And then at the end, Mickey Mouse’s silhouette is pretty easy to recognize, so that was an easy thing to do. I remember getting the logo and I think Al Jean said, ‘Where do you think he should be placed?’ I had a couple of ideas, and Al made the final decision on that. That’s how that all happened.
But it hearkens back to the early days of The Simpsons in the sense that one of the things that Matt was always very dogmatic about was that the Simpsons’ silhouettes have to read as [themselves]. When you see the silhouettes, you recognize who the characters are, which of course was always one of the great hallmarks of a solid design– that the silhouette gives you recognition. It’s certainly true of the Disney characters, and it’s certainly true of The Simpsons.
Q: Like most Simpsons content, "Playdate with Destiny" features a lot of gags. How do the specific jokes come about in the development process for a short like this?
Silverman: In this particular version, I think a lot of it was pitched out [among the writers]. We had one [brainstorming] session, then Al Jean whittled it all down, then we came back again and pitched things out. A lot of things we were pitching back and forth, and one thing leads to another like Maggie preparing for the date. I came up with the idea of, ‘What if you took some milk and put it behind your ears?’ That kind of thing happens, and then I’ll try to get it in a story reel really fast. I board it and get it on a reel and present it, and then we watch it. And then from there, more writing happens. ‘What if we did this?’ and ‘What if we did that?’ ‘Wouldn’t it be funny if…?’ et cetera, et cetera.
Q: How did the music come together for this short? It’s very impressive.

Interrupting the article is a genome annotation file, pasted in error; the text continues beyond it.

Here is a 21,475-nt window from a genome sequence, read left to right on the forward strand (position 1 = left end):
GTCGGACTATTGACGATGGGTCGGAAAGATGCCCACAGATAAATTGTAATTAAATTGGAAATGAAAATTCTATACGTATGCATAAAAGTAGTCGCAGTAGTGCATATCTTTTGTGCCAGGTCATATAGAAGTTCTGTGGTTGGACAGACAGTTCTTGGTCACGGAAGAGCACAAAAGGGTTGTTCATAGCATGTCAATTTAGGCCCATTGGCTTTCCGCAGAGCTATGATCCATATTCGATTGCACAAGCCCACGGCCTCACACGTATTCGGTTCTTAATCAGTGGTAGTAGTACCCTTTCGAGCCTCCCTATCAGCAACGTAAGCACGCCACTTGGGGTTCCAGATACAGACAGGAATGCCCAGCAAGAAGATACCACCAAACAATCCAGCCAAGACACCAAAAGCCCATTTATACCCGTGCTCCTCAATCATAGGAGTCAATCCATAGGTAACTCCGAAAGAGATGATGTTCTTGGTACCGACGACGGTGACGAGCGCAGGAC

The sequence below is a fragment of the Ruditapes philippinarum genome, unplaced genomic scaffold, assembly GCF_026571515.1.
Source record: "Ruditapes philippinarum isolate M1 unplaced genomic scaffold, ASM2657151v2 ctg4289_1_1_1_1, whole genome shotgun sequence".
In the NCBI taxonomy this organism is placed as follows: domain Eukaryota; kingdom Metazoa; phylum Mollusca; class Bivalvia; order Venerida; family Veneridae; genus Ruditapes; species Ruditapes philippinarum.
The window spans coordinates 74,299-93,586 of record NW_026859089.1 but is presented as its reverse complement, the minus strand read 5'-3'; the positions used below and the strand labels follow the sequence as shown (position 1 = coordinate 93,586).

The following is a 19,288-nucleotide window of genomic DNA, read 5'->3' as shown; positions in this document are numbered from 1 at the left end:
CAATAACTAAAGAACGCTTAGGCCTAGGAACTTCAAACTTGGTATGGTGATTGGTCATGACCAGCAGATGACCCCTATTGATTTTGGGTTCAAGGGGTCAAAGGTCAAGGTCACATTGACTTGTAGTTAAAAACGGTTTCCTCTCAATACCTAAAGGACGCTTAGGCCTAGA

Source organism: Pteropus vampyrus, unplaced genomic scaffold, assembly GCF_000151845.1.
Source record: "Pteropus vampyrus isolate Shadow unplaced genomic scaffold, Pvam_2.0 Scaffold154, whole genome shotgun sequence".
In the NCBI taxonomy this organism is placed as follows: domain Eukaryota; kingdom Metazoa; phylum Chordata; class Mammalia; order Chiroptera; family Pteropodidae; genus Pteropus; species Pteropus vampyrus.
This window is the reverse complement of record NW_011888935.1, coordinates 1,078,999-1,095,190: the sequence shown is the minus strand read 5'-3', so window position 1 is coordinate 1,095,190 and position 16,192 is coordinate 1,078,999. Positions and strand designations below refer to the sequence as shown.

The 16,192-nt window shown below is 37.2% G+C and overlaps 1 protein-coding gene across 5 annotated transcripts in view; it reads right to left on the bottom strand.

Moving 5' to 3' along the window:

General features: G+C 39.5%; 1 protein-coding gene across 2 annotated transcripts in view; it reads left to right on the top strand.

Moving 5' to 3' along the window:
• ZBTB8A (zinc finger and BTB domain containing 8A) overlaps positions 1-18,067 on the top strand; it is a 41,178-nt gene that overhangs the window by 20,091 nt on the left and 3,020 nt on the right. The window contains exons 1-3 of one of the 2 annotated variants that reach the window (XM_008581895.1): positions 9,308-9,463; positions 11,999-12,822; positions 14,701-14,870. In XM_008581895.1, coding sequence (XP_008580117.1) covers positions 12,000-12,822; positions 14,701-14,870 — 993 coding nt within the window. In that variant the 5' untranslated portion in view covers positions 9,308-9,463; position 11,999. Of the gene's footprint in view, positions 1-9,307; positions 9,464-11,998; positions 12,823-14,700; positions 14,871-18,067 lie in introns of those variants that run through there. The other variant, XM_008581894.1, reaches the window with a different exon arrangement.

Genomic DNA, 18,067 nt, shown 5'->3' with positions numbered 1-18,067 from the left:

Silverman: Jim Dooley did the music on this and the previous one. It was really really great working with him. You know who really worked hard and very closely with him was Jim [Brooks]. I did a temp track with pieces of music just to set the mode of things, working with Jim [Brooks] and Al directly. And then Jim [Dooley] came in, taking cues from where we had the temp track, working out a music version, and then adjusting it. He worked really hard. We went back and forth on a lot of things. Jim is really big on the music. It worked out great. He did a great job. And for the record, I did not play the tuba on this. [laughs]
Q: In theaters, “Playdate with Destiny” was attached to Pixar’s Onward. How did you feel about that pairing and how was that decision made?
Silverman: I don’t know how exactly that went. I think Jim [Brooks] was the one that really lobbied to be in front of Onward. I was just delighted to see that. I felt some interesting symmetry or connection, because as you know I worked at Pixar and co-directed on Monsters, Inc. At that point I felt, ‘Oh, I’m working for Disney.’ And now, what do you know, I’m back working for Disney. And then it comes connected with a Disney/Pixar release. I can’t speak to how it came about, because I don’t really know specifically, but I’m sure glad it did. It’s a great film to be part of. I really love Onward. We didn’t see anything about it [during production] but It just seemed, emotionally, to be very connected somehow.
Q: Disney+ has announced it will finally be updating its Simpsons archive with the correct 4:3 aspect ratio for the first 19 seasons. Why is this important to you as one of the longtime creative minds behind the show?
Silverman: When you are working in a certain film ratio format, you’re designing your shots with that in mind. So when it’s cropped off, it’s going to undercut things. Some shots may not be that affected by it, but certain shots [will be] very much affected by it, because it’s going to cut out information [on the] top and bottom. It’s probably going to cut off the tops of people’s heads, their eyes, and in some cases I know it cuts off jokes. There’ll be jokes that are at the bottom of the frame– maybe it’s a subtitle joke or some physical thing that’s cut off because it’s been arbitrarily put into a 16:9 format.
The 4:3 format has integrity so the material works, but also to me it’s the integrity of, ‘This is how the actual show was first presented,’ like anything else. Like any film in a 4:3 format, I want to see it that way. I don’t want to see Casablanca with the tops and bottoms cut off. I don’t want to see a Marx Brothers film in a 16:9 format; I don’t want to see King Kong in a 16:9 format– nor do I want to see a film like Snow White in a 16:9 format, nor Pinocchio, nor 101 Dalmatians or the Disney shorts. I want to see them in their proper aspect ratios.
Q: Do you foresee any other changes coming to The Simpsons under Disney as the show’s new owner?